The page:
Using unbiased high-throughput screening, Wichroski et al. identified a small molecule series of intracellular T cell checkpoint inhibitors that act complementary to PD-1 blockade. Use of lipid-based chemoproteomic probes in primary human T cells led to defining potent selective inhibitors of the hard-to-drug negative regulator of TCR signaling, diacylglycerol (DAG) lipid kinase (DGKα and ζ). The DGKα/ζ inhibitors translocated DGK to the plasma membrane, enhanced DAG-mediated TCR signaling stimulated by low-affinity antigen and low MHC-I on tumor cells, and combined with anti-PD-1, induced robust antitumor immunity and memory in syngeneic mouse tumor models.
Contributed by Paula Hochman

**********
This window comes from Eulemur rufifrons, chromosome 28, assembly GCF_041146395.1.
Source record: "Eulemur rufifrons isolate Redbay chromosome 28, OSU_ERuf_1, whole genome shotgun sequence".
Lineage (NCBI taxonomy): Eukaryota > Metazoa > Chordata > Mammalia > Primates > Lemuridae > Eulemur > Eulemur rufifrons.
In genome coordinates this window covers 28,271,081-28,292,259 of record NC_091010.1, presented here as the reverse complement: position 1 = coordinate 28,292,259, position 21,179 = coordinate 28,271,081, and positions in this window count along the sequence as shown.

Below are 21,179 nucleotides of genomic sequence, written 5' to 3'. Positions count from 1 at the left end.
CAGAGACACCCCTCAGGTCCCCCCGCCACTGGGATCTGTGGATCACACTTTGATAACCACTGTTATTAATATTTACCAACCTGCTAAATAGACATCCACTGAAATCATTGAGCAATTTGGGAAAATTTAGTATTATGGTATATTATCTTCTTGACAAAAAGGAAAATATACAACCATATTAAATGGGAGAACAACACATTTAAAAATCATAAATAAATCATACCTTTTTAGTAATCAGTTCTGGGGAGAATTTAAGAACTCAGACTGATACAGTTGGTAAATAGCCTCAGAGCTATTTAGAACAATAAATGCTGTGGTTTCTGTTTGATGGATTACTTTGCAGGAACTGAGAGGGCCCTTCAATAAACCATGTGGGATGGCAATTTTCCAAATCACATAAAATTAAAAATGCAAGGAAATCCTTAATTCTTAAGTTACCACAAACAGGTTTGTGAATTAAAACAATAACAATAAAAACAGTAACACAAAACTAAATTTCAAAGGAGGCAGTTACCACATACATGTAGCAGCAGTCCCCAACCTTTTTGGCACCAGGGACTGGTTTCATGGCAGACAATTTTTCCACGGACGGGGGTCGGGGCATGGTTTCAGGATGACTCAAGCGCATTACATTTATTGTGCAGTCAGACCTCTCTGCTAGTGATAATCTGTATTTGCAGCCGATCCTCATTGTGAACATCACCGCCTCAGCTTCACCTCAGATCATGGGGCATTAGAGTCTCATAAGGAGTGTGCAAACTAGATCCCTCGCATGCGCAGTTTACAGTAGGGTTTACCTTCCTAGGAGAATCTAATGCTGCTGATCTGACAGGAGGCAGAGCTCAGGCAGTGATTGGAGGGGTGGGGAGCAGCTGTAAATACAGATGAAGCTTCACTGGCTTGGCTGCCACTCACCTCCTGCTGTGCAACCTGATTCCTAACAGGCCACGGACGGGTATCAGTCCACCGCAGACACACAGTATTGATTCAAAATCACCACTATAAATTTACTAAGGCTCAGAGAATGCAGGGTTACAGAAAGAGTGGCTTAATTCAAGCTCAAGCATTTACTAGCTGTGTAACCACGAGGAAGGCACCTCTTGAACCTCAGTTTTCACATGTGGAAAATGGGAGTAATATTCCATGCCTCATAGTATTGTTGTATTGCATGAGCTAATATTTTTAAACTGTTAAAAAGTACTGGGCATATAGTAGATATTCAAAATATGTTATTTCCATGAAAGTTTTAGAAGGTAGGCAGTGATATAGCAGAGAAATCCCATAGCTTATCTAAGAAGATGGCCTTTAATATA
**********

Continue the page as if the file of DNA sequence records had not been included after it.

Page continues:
ABSTRACT: Programmed cell death protein 1 (PD-1) immune checkpoint blockade therapy has revolutionized cancer treatment. Although PD-1 blockade is effective in a subset of patients with cancer, many fail to respond because of either primary or acquired resistance. Thus, next-generation strategies are needed to expand the depth and breadth of clinical responses. Toward this end, we designed a human primary T cell phenotypic high-throughput screening strategy to identify small molecules with distinct and complementary mechanisms of action to PD-1 checkpoint blockade. Through these efforts, we selected and optimized a chemical series that showed robust potentiation of T cell activation and combinatorial activity with αPD-1 blockade. Target identification was facilitated by chemical proteomic profiling with a lipid-based photoaffinity probe, which displayed enhanced binding to diacylglycerol kinase α (DGKα) in the presence of the active compound, a phenomenon that correlated with the translocation of DGKα to the plasma membrane. We further found that optimized leads within this chemical series were potent and selective inhibitors of both DGKα and DGKζ, lipid kinases that constitute an intracellular T cell checkpoint that blunts T cell signaling through diacylglycerol metabolism. We show that dual DGKα/ζ inhibition amplified suboptimal T cell receptor signaling mediated by low-affinity antigen presentation and low major histocompatibility complex class I expression on tumor cells, both hallmarks of resistance to PD-1 blockade. In addition, DGKα/ζ inhibitors combined with αPD-1 therapy to elicit robust tumor regression in syngeneic mouse tumor models. Together, these findings support targeting DGKα/ζ as a next-generation T cell immune checkpoint strategy.